The Visitor opens on a plane of unreality in which a force of good (John Huston) comes face to face with a force of evil. When the evil flings off its sacramental robe, it reveals it has taken the form of a little girl. Cut to a different plane of existence: Franco Nero, in Christ-like garb, tells a group of bald disciples the mystical backstory concerning these forces. I’ll be damned if my eyes didn’t glaze over at this long, dull explanation, which is probably why I had so much trouble following the rest of the movie.
Maybe I would have been lost anyway, but it’s worth noting a great deal of The Visitor
suddenly made sense in the end. Whether or not the rest of it means anything is up to the individual viewer.
You’ll probably want The Visitor to take you on a cosmic trip. With exposition like Nero’s, though, the film is like winning a free vacation, but only after listening to a sales pitch for timeshares. I’m not saying it’s a bad movie. It’s actually quite good for borrowing so heavily from so many different sources. (Rosemary’s Baby and The Omen came to mind for me. Others have compared it to everything from The Exorcist to Star Wars.) Despite these obvious influences, you’ve never seen anything like The Visitor and you’ll never see anything like it again.
Following its dreamlike prologue, the audience is whisked away to the un-magical land of a basketball game in Atlanta, Georgia. When the away team nearly turns over the score in the final seconds, a little girl in the front row uses her supernatural powers to make the basketball explode in the player’s hands. (No one seems to think it’s weird that the basketball blew up like a gunpowder-stuffed piñata. You’d think any ref who witnesses something like that would at least call interference.)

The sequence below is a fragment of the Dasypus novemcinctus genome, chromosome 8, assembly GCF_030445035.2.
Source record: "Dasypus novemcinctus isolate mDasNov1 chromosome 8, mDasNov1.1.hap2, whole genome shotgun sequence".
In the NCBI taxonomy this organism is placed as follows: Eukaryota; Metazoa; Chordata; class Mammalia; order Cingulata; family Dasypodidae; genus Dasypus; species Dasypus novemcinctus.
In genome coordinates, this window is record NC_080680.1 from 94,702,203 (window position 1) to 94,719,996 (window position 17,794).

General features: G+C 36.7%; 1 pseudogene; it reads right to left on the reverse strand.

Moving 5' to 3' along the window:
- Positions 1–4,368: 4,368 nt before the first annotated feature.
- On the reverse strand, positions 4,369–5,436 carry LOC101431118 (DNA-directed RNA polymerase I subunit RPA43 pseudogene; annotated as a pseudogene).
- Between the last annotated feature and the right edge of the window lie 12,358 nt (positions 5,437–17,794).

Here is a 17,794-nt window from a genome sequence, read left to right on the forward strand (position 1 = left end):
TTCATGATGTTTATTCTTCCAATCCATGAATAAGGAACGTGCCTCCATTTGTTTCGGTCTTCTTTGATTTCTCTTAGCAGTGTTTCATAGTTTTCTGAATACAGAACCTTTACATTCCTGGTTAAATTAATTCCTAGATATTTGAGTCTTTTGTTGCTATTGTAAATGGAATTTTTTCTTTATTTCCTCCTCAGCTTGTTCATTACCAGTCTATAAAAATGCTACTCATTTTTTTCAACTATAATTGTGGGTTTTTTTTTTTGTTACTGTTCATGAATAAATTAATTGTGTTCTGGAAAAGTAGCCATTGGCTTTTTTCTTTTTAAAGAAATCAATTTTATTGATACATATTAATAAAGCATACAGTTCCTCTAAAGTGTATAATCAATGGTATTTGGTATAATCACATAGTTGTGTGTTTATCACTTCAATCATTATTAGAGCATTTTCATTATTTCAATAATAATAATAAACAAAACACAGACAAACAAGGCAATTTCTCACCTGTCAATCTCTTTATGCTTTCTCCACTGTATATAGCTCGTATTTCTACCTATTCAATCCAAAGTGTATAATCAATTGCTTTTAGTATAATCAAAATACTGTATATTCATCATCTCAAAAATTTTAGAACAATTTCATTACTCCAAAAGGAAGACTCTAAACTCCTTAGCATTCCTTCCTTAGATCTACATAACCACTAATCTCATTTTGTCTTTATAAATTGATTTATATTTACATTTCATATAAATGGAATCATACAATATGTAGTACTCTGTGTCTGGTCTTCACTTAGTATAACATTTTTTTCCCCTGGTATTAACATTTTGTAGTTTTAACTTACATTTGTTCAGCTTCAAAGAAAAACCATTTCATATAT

The eight year old girl responsible for the exploding basketball trick is accompanied by her mother, played by Joanne Nail (Switchblade Sisters). Nail’s character is being courted by Lance Henriksen, the owner of the basketball team. Henriksen proposes to the girl’s mother, who refuses his offer despite creepy persistence. We soon learn Henriksen is an agent of evil when we see him in the boardroom of rich and powerful Illuminati types. The mysterious figures, led by Mel Ferrer, remind Henriksen that their evil plot hinges on Nail getting pregnant again. Apparently their goal is the sort of event that happens whenever the gatekeeper comes into contact with the key master.
Meanwhile John Huston’s character, the inter-dimensional traveler from Nero’s plane of existence, arrives on Earth. He can freely hop between realms, but requires a commercial airliner to take him to Atlanta. When the little girl discovers her arch-nemesis is on Earth, she angrily uses her Omen-like powers to turn a birthday gift into a loaded gun and promptly shoots her mother in the spine. This “accident” leads to a couple more surprisingly high-profile talents: Shelly Winters and Glenn Ford, who play the new nanny and a police detective. Later the film will introduce Nail’s ex-husband, a doctor played by Sam Peckinpah.
Seriously. All these people are in this movie. If you only like one of these people, you owe it to yourself to see this movie.
The problem with The Visitor (and I’m nitpicking here because the more I look back on it, the more I like it) is it has too much plot for what it wants to be. And it’s a plot that will be just a little too familiar for fans of pre-Halloween horror. I usually love movies like this and I’m no stranger to psychedelic journeys, but no one’s asking directors of acid films to stitch together their visual exercises with coherent—but ultimately pointless—plots. I just feel The Visitor would work a lot better if it didn’t try to be so damned routine in between its short bursts of wonderful lunacy.
The Visitor is a film for viewers who love film itself. I couldn’t recommend it to anyone else.